Over the last few years hackers have begun to take a larger interest in food, gastronomy and agriculture. For many in the community the ability to create DIY molecular gastronomy hardware and recipes is an obvious entry point. This talk extends some of these early investigations beyond the kitchen and the chemical properties of food by looking at specific cultivars, food technology organizations, and connections between food systems, ecosystems and planetary change.
Part 1 of the talk explores some of the more bizarre and interesting biotechnologies and genomes that make up the human food system on planet earth, including Chinese Space Potatoes, Mutagenic Grapefruits and Glowing Sushi.
Pat 2 of the talk presents ideas of food system redesign particularly relevant to hackers and food explorers: utopian cuisines, resilient biotechnologies and eaters as agents of selection.
In Part 3 we provide access to resources and propose interesting projects for black hat food hackers, DIY BIO foodies, and prospective food security researchers, such as mining the IAEA's database of radiation breeding, eating things that weren't meant to be eaten and defending agricultural biodiversity.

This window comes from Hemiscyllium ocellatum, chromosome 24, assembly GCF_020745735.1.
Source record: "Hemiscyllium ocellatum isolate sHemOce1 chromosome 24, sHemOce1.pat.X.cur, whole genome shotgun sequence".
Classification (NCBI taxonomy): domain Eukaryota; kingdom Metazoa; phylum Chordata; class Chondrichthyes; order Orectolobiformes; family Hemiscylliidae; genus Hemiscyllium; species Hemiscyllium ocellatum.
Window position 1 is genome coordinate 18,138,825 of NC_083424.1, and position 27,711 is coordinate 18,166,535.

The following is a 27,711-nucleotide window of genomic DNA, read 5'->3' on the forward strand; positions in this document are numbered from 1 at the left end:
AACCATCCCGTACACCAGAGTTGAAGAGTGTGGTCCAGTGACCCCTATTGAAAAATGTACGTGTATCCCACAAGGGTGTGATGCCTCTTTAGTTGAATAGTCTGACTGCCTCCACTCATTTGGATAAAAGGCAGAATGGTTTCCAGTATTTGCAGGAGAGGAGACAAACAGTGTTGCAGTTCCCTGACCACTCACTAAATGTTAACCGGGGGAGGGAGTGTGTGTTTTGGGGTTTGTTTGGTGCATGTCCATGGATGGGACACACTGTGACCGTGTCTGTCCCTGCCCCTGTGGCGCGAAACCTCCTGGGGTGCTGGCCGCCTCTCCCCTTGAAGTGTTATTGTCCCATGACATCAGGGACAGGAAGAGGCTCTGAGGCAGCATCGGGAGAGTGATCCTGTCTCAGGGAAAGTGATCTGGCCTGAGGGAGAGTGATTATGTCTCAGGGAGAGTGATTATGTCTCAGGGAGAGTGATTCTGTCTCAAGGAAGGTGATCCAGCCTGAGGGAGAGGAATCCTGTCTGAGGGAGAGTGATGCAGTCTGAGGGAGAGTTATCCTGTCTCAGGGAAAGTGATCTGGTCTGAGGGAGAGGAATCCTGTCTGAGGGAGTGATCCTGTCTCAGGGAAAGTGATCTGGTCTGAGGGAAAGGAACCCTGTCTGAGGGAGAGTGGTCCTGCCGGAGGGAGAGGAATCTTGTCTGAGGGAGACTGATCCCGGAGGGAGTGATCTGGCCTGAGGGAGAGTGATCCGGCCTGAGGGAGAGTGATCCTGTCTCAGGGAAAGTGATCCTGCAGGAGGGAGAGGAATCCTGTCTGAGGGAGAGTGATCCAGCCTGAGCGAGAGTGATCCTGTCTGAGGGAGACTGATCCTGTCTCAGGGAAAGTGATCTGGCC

By introducing less known stories from the history of food and technology, and providing access to resources we hope to get more hackers curious about exploring, questioning and redesigning our human food systems.
BIO: Zack Denfeld & Cathrine Kramer run the Center for Genomic Gastronomy an independent research institute that studies the genomes and biotechnologies that make up the human food systems on the planet. They are currently in residence at Art Science Bangalore and a curating a show on the future of food at the Science Gallery in Dublin Ireland.